MathKit combines games and hands-on learning experiences to help children from kindergarten through third grade master addition and subtraction facts up to 20. Designed for families, it can be used with one or more children. MathKit creator, Leslie Gilbert, encourages parents to make the learning activities enjoyable and relaxing rather than stressful. Many activities will naturally lead to silliness and fun while others will depend upon the style of the parent’s oversight and direction.
MathKit consists of ten games and learning tools, although they can be used in more than ten ways. The entire kit comes in a reclosable cardboard box. The Game Guide has detailed instructions and suggestions for using the kit as well as tips for parents as they interact with their children. You can read through the tips or jump right into the games. You can use the games in the order suggested or jump around—whatever you prefer. Many of the games can be revisited as children progress in their skills since you can make them easier or more difficult. Suggestions for some games even include ways to include children beyond third grade level.
The largest item in the MathKit is a Rekenrek which is similar to an abacus. An uninflated beach ball that comes with the kit is even larger once it’s inflated. (The beach ball comes with a set of numbers to stick onto the surface in a prescribed pattern.) In addition, MathKit includes a “folder” game board, a set of playing cards, a large set of “question cards” (math fact cards for addition and subtraction), wooden counter chips with numbers, sidewalk chalk, bean bags, spinner, a hundred chart, 2 ten frames (7” x 3” laminated, rectangular cards), a number line, linking cubes, a small wipe-off Write-It Board, and a dry-erase marker.
Many of these items sound predictable, but Gilbert’s ideas for using them are quite creative. Take the “question cards.” These look like simple flash cards, but Gilbert uses them to play “Hot Lava” using pillows or furniture along with the cards as safe stepping stones for players to cross the floor. A player has to correctly provide the answer to his or her question card before placing it as a stepping stone. (Parents can pre-select appropriate question cards to drill particular math facts.)
In another game, players toss the beach ball to one another adding up numbers (determined by where the right thumb lands on the ball) until they reach a total of 10. (You can make it 20 or higher to make it more difficult.) Going past 10 rather than getting exactly 10 means starting all over.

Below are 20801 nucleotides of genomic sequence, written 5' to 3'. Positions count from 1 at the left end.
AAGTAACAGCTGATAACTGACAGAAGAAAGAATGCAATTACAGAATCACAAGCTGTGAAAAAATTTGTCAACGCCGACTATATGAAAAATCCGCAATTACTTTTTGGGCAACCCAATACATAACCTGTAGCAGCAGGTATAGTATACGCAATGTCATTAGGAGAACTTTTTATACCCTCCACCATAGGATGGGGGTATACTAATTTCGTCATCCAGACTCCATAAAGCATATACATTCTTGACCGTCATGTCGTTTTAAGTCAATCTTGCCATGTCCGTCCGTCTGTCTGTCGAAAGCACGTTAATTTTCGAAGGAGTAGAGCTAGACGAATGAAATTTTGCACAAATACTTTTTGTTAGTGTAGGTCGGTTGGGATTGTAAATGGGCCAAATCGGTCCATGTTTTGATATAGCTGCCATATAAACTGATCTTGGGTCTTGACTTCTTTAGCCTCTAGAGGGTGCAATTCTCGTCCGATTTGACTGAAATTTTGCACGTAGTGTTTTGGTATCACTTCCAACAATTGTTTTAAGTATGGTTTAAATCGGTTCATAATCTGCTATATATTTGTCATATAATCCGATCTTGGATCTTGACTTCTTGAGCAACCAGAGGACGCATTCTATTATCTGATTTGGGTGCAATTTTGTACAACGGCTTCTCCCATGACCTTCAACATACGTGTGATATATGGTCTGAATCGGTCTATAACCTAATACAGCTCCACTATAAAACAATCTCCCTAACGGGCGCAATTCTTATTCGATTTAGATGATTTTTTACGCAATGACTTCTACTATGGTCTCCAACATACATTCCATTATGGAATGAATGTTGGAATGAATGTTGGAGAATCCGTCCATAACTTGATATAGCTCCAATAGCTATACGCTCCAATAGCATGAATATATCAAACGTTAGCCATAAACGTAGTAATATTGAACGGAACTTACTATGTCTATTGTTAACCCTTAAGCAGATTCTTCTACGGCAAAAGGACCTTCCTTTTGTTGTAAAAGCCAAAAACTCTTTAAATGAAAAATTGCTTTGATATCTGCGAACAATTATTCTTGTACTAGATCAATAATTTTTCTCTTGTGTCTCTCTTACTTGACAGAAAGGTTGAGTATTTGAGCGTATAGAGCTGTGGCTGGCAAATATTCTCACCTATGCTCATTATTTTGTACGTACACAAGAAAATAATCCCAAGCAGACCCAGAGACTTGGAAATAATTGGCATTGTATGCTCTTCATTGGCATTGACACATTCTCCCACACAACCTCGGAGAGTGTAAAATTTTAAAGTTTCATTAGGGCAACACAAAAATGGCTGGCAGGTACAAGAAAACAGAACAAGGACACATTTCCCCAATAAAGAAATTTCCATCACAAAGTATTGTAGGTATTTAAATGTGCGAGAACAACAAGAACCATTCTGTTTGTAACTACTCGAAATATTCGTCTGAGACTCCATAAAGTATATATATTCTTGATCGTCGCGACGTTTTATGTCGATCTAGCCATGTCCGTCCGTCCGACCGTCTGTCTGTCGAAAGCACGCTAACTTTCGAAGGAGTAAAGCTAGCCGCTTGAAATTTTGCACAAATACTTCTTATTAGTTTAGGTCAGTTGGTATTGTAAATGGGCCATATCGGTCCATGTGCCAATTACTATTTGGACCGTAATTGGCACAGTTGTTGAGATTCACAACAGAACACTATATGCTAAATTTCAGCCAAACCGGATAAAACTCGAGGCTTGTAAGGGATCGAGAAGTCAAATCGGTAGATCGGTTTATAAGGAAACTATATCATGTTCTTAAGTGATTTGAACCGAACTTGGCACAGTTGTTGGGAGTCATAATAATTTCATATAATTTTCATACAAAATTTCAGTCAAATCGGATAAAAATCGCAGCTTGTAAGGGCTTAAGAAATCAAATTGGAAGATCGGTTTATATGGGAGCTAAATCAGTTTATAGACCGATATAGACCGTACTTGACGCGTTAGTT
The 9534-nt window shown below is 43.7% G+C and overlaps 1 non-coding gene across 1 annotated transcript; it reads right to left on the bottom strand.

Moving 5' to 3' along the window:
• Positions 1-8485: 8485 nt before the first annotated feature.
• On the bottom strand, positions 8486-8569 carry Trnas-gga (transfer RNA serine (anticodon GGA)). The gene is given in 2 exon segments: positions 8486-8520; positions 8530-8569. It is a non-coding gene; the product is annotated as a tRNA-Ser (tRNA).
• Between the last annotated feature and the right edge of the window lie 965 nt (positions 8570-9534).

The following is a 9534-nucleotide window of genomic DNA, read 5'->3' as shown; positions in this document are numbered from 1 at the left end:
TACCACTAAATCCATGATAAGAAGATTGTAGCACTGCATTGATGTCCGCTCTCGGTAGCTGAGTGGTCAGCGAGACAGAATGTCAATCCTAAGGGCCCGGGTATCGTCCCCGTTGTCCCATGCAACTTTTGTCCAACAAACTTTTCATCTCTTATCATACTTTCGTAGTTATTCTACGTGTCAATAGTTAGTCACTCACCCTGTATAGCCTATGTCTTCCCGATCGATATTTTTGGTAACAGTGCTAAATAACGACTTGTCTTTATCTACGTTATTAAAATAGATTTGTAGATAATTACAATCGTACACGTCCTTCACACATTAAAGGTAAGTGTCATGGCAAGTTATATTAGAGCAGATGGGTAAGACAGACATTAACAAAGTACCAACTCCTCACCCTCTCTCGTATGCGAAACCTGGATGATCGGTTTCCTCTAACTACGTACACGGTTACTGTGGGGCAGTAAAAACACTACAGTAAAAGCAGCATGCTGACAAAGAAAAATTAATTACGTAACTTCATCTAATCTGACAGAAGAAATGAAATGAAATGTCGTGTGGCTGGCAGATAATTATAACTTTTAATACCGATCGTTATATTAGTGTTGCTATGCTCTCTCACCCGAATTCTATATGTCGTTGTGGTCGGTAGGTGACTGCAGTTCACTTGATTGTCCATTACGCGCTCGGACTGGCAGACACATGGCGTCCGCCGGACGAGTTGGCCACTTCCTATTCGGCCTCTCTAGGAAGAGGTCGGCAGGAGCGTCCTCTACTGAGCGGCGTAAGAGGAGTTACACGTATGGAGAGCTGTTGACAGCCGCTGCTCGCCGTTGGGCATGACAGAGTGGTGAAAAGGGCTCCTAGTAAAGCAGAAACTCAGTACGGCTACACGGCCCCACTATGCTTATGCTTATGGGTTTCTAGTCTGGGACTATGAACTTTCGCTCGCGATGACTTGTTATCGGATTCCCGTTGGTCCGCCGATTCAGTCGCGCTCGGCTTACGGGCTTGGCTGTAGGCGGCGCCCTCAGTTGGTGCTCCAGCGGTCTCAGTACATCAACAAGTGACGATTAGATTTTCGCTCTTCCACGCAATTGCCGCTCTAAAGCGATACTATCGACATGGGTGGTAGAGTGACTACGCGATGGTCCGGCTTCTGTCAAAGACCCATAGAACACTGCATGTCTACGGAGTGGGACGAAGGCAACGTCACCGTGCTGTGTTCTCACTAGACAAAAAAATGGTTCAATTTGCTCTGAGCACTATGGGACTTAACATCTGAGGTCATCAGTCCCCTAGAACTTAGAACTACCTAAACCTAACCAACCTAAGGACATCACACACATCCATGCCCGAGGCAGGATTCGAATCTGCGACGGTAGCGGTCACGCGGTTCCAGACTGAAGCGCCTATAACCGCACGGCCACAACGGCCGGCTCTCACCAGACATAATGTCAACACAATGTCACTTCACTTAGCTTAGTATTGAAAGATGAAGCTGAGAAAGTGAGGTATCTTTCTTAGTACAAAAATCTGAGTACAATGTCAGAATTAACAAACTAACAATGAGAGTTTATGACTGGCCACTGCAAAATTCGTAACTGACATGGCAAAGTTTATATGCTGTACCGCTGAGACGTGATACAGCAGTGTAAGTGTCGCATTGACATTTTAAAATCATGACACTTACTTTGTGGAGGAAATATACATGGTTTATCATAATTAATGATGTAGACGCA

The sidewalk chalk is used to draw a bull’s eye pattern on the pavement. Then question cards are placed in different sections of the bull’s eye. Players toss a bean bag, trying to land on question cards with the highest sums or differences. As they land on a card they solve the problem and score that many points. (The hundred chart and linking cubes are used for keeping score.)
Gilbert has created similar inventive activities for other MathKit components.
While instructions are fairly comprehensive, you will have to adapt to your situation making activities simpler or more challenging depending upon each child’s needs. You’ll also need to find practical ways to play some of the games. Placing question cards on a sidewalk on a blustery day obviously won’t work. Placing question cards on a thick, pile carpet then walking on them in the Hot Lava game is likely to destroy your cards.
Some items—the hundred chart, the number line, and the wipe-off “board,” in particular—seem a little small for young children and the ways they are used in MathKit, but you can easily substitute larger versions of these items on your own if needed.
MathKit is totally interactive. A parent can play games with a child or children can compete against one another. Chance elements incorporated into some of the games help level the playing field for players at different skill levels.
MathKit incorporates many different strategies that help children master math facts, strategies such as learning visual patterns, counting objects, connecting similar facts, using the number line or counting on fingers. Activities require students to then practice math facts within games so acquiring math-fact fluency is a far more positive experience than completing work sheets or drilling students with flash cards.
If you’re not sure you want to invest in the complete kit that I have described, called MathKit’s Full Learning System, you can try out MathKit Essentials, a partial kit with some of the games and activities. If you like it, you can then upgrade to the complete kit.